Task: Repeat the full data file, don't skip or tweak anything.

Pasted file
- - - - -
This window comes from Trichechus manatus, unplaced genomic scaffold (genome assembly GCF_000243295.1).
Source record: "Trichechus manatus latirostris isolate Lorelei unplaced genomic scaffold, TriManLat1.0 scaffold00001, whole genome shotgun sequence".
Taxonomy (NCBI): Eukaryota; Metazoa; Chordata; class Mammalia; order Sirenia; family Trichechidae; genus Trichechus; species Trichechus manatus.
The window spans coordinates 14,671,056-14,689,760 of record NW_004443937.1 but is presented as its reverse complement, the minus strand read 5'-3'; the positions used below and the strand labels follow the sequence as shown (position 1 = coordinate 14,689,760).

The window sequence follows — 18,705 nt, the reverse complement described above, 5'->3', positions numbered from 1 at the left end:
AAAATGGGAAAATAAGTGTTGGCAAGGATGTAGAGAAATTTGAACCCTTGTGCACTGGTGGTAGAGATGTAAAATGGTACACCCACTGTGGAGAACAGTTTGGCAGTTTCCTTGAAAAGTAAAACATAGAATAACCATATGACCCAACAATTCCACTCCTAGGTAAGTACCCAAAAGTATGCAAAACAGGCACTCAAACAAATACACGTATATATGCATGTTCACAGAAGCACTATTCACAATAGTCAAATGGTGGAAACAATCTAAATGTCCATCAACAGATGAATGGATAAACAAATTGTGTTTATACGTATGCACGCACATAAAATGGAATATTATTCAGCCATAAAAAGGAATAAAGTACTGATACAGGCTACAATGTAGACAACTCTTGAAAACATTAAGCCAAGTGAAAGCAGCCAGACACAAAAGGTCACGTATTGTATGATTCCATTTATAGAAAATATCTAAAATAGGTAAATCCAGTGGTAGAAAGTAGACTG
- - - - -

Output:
This window comes from Trichechus manatus, unplaced genomic scaffold (genome assembly GCF_000243295.1).
Source record: "Trichechus manatus latirostris isolate Lorelei unplaced genomic scaffold, TriManLat1.0 scaffold00001, whole genome shotgun sequence".
Taxonomy (NCBI): Eukaryota; Metazoa; Chordata; class Mammalia; order Sirenia; family Trichechidae; genus Trichechus; species Trichechus manatus.
The window spans coordinates 14,671,056-14,689,760 of record NW_004443937.1 but is presented as its reverse complement, the minus strand read 5'-3'; the positions used below and the strand labels follow the sequence as shown (position 1 = coordinate 14,689,760).

The window sequence follows — 18,705 nt, the reverse complement described above, 5'->3', positions numbered from 1 at the left end:
AAAATGGGAAAATAAGTGTTGGCAAGGATGTAGAGAAATTTGAACCCTTGTGCACTGGTGGTAGAGATGTAAAATGGTACACCCACTGTGGAGAACAGTTTGGCAGTTTCCTTGAAAAGTAAAACATAGAATAACCATATGACCCAACAATTCCACTCCTAGGTAAGTACCCAAAAGTATGCAAAACAGGCACTCAAACAAATACACGTATATATGCATGTTCACAGAAGCACTATTCACAATAGTCAAATGGTGGAAACAATCTAAATGTCCATCAACAGATGAATGGATAAACAAATTGTGTTTATACGTATGCACGCACATAAAATGGAATATTATTCAGCCATAAAAAGGAATAAAGTACTGATACAGGCTACAATGTAGACAACTCTTGAAAACATTAAGCCAAGTGAAAGCAGCCAGACACAAAAGGTCACGTATTGTATGATTCCATTTATAGAAAATATCTAAAATAGGTAAATCCAGTGGTAGAAAGTAGACTG